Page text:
What was so unthinkable to the Old Testament Jews is now available to all who come.
“Stand”, refers to the permanent position believers enjoy in God’s grace.
“Hope in the Glory of God”: Unlike the English word “hope”, the New Testament word contains no uncertainty; it speaks of something that is certain, but not yet realized. The believer’s ultimate destiny is to share in the very glory of God, and that hope will be realized because Christ Himself secures it.
Without the clear and certain promises of the Word of God, the believer would have no basis for hope.
Like that clause, this one too may be translated, “Let us keep on rejoicing.” Because of Christ, Christians eagerly anticipate the time when they will share Christ’s glory, in contrast with their falling short of it now (Rom_3:23). In that sense He is “the hope of glory” (Col_1:27; cf. Rom_8:17-30; 2Co_4:17; Col_3:4; 2Th_2:14; Heb_2:10; 1Pe_5:1, 1Pe_5:10). Certainly such a prospect is cause for joy and even boasting! (Kauchōmetha, “rejoice,” is lit., “boast” or “exult,” here in a pure sense; this Gr. word is also used in Rom_5:3, Rom_5:11 where it is trans. “rejoice.”)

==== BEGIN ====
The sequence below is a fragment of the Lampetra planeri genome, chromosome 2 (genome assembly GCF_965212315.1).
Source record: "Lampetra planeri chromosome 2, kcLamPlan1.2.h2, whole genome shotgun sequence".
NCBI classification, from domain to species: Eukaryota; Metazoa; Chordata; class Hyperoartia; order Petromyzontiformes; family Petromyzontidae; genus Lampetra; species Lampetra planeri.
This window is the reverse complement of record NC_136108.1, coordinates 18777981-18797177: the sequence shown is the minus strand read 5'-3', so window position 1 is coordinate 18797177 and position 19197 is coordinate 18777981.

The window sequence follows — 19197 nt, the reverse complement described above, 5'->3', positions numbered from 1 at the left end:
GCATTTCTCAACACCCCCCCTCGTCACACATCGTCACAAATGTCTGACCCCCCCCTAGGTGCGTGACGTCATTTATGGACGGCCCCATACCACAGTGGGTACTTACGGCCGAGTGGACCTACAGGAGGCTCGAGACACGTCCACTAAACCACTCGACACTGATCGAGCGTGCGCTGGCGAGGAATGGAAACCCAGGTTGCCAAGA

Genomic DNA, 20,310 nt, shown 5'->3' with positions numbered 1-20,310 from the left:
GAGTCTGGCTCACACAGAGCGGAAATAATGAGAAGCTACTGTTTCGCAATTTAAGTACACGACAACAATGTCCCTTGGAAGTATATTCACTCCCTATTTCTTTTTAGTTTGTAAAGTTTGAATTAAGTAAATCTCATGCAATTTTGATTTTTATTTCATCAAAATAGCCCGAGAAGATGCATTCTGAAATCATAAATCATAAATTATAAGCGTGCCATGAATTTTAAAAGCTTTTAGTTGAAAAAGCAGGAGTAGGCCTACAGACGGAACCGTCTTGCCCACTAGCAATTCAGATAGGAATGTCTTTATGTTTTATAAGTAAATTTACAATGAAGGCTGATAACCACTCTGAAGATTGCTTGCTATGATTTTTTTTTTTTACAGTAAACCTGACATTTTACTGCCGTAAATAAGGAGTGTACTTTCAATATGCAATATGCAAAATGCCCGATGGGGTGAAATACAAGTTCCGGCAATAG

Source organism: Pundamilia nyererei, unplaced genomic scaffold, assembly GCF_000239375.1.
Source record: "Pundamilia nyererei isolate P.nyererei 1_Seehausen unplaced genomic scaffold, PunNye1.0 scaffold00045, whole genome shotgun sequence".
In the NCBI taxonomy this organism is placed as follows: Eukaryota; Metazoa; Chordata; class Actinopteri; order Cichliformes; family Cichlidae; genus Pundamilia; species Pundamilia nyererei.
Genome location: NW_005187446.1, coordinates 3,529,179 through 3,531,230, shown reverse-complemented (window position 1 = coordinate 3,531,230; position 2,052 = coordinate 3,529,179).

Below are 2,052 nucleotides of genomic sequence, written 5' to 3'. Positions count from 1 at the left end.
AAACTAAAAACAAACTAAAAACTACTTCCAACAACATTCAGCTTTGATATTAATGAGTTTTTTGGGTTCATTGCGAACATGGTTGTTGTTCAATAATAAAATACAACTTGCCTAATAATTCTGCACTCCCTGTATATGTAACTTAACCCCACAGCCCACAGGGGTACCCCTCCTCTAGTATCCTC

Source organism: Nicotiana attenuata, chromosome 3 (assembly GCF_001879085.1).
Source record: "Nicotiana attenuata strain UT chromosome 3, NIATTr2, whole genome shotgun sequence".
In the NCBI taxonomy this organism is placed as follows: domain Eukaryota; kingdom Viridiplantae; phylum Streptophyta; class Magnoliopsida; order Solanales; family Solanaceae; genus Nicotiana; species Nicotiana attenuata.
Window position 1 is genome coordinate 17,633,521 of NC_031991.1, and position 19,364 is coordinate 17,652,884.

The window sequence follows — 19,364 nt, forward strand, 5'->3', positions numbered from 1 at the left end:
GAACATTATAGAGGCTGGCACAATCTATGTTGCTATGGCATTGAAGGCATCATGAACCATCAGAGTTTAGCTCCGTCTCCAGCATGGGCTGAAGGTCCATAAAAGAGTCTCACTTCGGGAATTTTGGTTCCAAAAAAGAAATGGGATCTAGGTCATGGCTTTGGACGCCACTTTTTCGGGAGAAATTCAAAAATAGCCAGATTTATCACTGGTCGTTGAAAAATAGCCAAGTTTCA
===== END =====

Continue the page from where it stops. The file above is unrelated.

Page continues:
Romans 5:3-4

Believers can enjoy the peace with God that has been achieved and the glorious future in God’s presence that awaits them. But how should they react to the experiences of life that are often adverse and difficult? They are to rejoice in their sufferings. The word “rejoice” is kauchōmetha, the same word in Rom_5:2. “Sufferings” is thlipsesin, “afflictions, distresses, pressures.” James wrote along the same line: “Consider it pure joy, my brothers, whenever you face trials of many kinds” (Jas_1:2).  Jesus taught that in this life you will have tribulation and that the only peace is in Him.